Talking about medicines in hospital

A hospital stay — whether expected or unexpected — can be a stressful time. Even if you weren’t taking any medicines beforehand, you will probably be given some during your stay, and you may be given some to take when you go home.

Good communication is the key to understanding your medicines and preventing medicine mishaps. Here are some of the things you can do to improve communication about medicines while in hospital.

  • If your hospital stay is planned, take all your medicines with you. This includes any medicines bought at the pharmacy and supermarket, and any complementary (herbal, natural and alternative) medicines. The hospital may not allow you to take them during your stay, but they will be useful in letting the health professionals know what medicines you’re taking.
  • Keep an up-to-date list of all your medicines that you can give to the hospital staff along with your medicines. They can use the list to record any changes they make to your medicines while in hospital. You can order, print or download a copy of the NPS Medicines List.
  • Tell the staff about any allergies or adverse reactions you have had to medicines in the past.
  • Try to have someone with you when talking to health professionals about your medicines. When you’re unwell and under stress, it’s harder to remember the things that were said. It might also be useful to have this person available to support you when making decisions.
  • Ask questions if you’re unsure about your medicines, such as what medicine to take, how much to take, or when to take it. In hospital, this can be difficult, because you may not be feeling your best, and you’re being visited by a number of doctors, nurses and other health professionals. However, it is important that you sort out any uncertainties while in hospital. If you can, write down your questions as you think of them. It’s easy to forget what you meant to ask.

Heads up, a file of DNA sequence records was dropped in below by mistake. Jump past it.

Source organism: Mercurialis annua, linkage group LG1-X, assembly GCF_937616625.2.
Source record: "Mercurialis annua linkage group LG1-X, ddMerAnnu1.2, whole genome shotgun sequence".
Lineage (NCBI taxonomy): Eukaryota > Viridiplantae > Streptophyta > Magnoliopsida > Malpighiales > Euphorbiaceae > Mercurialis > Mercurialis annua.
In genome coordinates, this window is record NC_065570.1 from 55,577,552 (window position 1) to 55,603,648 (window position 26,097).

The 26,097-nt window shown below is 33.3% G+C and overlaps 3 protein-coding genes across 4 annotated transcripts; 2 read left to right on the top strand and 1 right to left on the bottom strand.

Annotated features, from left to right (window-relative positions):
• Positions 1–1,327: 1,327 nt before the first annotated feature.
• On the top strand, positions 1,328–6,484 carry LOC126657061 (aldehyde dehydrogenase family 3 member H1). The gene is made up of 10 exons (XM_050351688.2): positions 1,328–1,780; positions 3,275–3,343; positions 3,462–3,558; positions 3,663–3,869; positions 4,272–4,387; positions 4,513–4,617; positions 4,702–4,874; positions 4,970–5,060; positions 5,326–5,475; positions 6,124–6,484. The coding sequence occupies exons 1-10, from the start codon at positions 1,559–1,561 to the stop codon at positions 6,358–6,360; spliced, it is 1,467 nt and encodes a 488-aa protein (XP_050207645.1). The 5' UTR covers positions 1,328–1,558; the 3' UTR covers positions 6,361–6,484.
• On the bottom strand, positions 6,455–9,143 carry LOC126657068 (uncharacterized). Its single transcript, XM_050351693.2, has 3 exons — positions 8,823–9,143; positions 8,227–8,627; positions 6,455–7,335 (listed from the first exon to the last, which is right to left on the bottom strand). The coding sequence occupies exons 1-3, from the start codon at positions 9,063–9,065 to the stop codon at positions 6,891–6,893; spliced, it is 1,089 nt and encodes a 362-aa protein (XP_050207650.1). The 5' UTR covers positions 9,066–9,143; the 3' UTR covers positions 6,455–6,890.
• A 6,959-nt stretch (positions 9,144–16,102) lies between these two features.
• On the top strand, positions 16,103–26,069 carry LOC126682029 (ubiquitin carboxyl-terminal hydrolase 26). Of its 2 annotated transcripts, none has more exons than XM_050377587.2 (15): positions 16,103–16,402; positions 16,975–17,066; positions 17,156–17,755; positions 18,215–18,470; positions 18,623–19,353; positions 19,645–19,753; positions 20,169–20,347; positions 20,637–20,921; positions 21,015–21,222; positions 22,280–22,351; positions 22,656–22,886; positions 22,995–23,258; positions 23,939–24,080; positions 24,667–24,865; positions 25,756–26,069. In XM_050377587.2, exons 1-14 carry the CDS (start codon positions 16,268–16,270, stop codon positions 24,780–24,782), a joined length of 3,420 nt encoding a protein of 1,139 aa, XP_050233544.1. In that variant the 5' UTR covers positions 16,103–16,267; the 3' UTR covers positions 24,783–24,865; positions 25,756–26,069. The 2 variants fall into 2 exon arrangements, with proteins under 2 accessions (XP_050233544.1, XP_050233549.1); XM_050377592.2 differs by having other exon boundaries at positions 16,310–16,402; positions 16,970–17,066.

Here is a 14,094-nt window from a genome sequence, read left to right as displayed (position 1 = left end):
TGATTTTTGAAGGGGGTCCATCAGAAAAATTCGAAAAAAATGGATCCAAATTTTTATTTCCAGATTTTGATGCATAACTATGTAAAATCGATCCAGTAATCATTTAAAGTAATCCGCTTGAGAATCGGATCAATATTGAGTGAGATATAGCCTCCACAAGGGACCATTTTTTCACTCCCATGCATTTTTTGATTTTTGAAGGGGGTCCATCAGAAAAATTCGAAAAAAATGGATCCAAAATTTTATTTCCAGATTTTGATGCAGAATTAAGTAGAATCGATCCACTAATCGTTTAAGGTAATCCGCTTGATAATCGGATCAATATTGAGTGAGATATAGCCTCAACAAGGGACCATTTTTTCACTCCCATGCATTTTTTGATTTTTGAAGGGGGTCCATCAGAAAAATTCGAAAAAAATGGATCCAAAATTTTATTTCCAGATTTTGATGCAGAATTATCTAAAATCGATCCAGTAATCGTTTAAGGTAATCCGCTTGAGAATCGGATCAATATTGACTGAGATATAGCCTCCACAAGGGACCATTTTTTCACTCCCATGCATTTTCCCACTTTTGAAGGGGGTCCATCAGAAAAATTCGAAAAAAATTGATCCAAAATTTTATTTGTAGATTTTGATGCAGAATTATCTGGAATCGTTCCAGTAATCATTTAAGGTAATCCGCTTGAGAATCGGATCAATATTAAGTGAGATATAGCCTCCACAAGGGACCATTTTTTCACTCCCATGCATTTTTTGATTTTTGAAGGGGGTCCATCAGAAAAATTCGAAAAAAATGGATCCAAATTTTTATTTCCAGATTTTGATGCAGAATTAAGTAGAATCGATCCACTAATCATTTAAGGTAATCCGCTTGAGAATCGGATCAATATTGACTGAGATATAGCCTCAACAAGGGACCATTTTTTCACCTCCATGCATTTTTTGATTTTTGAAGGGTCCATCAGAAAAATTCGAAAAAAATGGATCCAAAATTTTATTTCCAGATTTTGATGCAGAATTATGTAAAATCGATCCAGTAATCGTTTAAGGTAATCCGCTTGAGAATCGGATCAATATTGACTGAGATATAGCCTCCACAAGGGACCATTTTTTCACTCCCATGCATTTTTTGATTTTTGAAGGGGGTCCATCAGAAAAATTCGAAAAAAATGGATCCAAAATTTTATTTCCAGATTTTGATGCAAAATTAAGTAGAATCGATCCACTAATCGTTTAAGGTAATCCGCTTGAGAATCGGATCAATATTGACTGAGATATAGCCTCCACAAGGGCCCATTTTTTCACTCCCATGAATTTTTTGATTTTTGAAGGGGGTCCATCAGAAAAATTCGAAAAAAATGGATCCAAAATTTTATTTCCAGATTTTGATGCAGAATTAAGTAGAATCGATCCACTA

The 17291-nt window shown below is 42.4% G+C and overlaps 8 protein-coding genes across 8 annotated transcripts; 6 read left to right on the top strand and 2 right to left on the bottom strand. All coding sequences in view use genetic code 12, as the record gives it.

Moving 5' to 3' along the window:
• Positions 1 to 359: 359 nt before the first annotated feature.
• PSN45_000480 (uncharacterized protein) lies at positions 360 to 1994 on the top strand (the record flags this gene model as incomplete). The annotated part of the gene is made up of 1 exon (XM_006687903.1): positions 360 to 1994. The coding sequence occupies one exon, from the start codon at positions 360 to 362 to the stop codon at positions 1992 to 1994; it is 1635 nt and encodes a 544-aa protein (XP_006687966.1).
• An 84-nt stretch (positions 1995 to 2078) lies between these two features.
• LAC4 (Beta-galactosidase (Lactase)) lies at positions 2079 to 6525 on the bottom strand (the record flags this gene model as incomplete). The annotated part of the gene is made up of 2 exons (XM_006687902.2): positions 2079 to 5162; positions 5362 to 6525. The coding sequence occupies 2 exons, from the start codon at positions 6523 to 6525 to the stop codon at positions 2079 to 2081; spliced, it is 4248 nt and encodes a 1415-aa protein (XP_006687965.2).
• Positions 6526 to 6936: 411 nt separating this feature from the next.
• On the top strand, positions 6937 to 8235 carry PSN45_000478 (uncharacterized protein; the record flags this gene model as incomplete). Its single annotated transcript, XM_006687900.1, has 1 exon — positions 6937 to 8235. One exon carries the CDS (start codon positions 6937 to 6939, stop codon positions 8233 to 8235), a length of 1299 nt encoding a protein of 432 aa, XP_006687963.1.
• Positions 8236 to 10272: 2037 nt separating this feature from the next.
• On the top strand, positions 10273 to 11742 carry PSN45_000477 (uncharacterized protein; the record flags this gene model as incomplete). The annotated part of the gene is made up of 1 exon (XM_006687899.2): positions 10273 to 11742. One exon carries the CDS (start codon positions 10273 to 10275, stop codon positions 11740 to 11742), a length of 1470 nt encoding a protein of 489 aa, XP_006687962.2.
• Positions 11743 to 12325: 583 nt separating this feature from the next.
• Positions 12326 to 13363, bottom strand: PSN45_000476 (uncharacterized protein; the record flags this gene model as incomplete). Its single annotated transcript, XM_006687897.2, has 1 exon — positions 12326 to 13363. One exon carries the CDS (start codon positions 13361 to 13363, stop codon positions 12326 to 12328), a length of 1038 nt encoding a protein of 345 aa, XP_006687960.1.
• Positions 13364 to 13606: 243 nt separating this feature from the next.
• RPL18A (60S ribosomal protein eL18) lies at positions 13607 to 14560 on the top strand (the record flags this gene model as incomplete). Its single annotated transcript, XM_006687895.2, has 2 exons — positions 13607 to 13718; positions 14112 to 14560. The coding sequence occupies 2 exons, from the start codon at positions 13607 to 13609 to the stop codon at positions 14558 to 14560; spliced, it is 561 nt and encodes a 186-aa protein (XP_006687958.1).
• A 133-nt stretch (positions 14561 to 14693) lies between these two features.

• Don’t be afraid to tell the health professionals about your current treatment and what works for you.Your own knowledge and experience is important, especially if you’ve had your condition for a long time.
  • Before leaving hospital, ask for a ‘discharge summary’. This will include a list of any new medicines you were given, and any medicines that were changed or stopped. Show the summary to your doctor and pharmacist when you first see them after your hospital stay. If you don’t have a discharge summary, tell your doctor and pharmacist about any changes that were made to your medicines while in hospital.

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